GM, Fiat Chrysler side with Trump in California mpg fight
Washington — General Motors Co., Fiat Chrysler Automobiles NV and Toyota Motor Corp. are siding with the Trump administration in a legal fight with California over the gas mileage rules that govern the nation's automobile industry.
The automakers, together with the Association of Global Automakers, which lobbies for foreign-owned carmakers in Washington, announced Monday they are seeking to intervene in a lawsuit between California and the federal government to argue in favor of the Trump administration's position that Washington should create one set of gas mileage rules for all the nation's cars.
“The decision to intervene in the lawsuit is about how the standard should be applied, not what the standard should be,” John Bozzella, president and CEO of Global Automakers and spokesperson for the new Coalition for Sustainable Automotive Regulation, said in a statement. “By participating we ensure the concerns of consumers, autoworkers, retailers and manufacturers are heard in this dispute.”
Since the earliest days of Trump's presidency, the federal government and California have been at odds over gas mileage rules in a fight that is dividing the auto industry. California is the nation's largest state, which accounts for 12% of the U.S. auto market. Thirteen states and Washington, D.C., have adopted California’s gas mileage rules.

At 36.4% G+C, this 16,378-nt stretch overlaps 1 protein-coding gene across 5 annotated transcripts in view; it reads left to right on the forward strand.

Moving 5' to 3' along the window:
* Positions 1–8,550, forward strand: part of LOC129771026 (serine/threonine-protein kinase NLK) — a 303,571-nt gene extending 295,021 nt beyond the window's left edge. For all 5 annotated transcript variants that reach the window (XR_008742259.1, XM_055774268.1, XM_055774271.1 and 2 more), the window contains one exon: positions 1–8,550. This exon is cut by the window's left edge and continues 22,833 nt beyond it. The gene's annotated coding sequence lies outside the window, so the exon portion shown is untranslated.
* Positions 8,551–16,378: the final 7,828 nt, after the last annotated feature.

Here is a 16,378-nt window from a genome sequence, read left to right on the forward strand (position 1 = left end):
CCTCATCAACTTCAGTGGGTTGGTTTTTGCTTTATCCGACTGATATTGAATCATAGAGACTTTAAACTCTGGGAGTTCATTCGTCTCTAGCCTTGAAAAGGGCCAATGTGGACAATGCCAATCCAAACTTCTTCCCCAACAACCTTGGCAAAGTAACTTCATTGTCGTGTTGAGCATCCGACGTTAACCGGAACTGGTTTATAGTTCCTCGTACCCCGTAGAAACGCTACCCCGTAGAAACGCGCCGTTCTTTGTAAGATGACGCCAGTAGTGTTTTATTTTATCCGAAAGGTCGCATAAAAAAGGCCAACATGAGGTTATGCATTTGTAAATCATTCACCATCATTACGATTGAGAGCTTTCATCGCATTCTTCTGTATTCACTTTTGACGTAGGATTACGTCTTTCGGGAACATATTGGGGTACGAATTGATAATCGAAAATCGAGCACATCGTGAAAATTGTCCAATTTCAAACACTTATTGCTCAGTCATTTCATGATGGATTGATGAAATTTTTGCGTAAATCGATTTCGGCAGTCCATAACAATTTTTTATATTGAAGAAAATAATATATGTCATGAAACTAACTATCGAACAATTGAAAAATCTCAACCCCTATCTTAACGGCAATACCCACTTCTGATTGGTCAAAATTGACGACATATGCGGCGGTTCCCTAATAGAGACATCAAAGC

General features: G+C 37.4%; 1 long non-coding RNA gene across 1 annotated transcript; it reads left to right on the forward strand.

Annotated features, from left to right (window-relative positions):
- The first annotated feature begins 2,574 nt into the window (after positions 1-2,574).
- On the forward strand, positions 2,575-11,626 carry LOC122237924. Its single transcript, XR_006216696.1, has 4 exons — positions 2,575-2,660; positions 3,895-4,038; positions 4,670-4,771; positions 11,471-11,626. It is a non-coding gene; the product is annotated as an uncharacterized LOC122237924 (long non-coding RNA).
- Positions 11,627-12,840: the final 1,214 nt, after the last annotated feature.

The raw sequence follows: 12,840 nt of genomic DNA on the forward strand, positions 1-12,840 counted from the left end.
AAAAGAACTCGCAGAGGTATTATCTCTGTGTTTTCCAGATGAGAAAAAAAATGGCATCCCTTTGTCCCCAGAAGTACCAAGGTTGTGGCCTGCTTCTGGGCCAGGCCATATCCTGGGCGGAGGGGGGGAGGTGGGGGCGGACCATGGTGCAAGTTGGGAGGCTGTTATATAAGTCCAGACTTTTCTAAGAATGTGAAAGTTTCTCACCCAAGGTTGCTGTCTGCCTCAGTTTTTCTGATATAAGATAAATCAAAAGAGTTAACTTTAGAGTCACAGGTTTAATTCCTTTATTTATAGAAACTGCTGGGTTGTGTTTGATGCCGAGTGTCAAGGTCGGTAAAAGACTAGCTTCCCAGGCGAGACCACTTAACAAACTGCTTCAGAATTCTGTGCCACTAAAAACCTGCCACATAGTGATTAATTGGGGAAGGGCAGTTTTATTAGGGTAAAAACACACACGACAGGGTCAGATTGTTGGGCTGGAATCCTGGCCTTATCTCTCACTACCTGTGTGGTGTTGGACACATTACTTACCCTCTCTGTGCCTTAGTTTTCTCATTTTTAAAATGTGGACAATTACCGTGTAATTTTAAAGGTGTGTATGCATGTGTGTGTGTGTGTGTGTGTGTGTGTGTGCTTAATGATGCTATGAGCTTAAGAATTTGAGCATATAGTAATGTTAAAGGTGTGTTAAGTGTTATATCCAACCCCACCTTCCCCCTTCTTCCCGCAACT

California has reached an agreement with Ford Motor Co., Volkswagen AG, Honda Motor Corp. and BMW AG to voluntarily increase the average fuel economy of their fleets from 2021 levels by 3.7% per year, reaching an average of nearly 50 mpg by 2026. The U.S. Department of Justice has launched an antitrust investigation into that agreement.
GM, Fiat Chrysler and Toyota declined to comment beyond their joint statement. The automakers had faced pressure from Democratic lawmakers to join the voluntarily agreement with California.
“To say I’m disappointed is an understatement, especially given the number of times these companies have told me personally that they wish to avoid costly litigation and regulatory uncertainty," Sen. Tom Carper, D-Del., who is the top Democrat on the Senate Environment and Public Works Committee, said in a statement.
"By aligning themselves with this administration’s reckless and illegal proposal, these companies are actively challenging the rights of states to set their own emissions standards and tackle the climate crisis," Carper continued. "Instead of choosing the responsible path forged by four automakers and the state of California, one that will move us toward the cleaner, alternative fuel vehicles of the future, these companies have chosen to head down a dead-end road."
The Trump administration has moved to revoke California's right to set its own gas mileage rules for vehicles, expressing confidence it will prevail in the legal fight that creates uncertainty for automakers.
California has already sued over the Trump administration's proposed rollback of stringent fuel economy rules that were adopted by the Obama administration in 2012. Michigan has joined California and 21 other states in suing to stop the Trump administration from revoking the Golden State's authority to set emission standards for cars and trucks.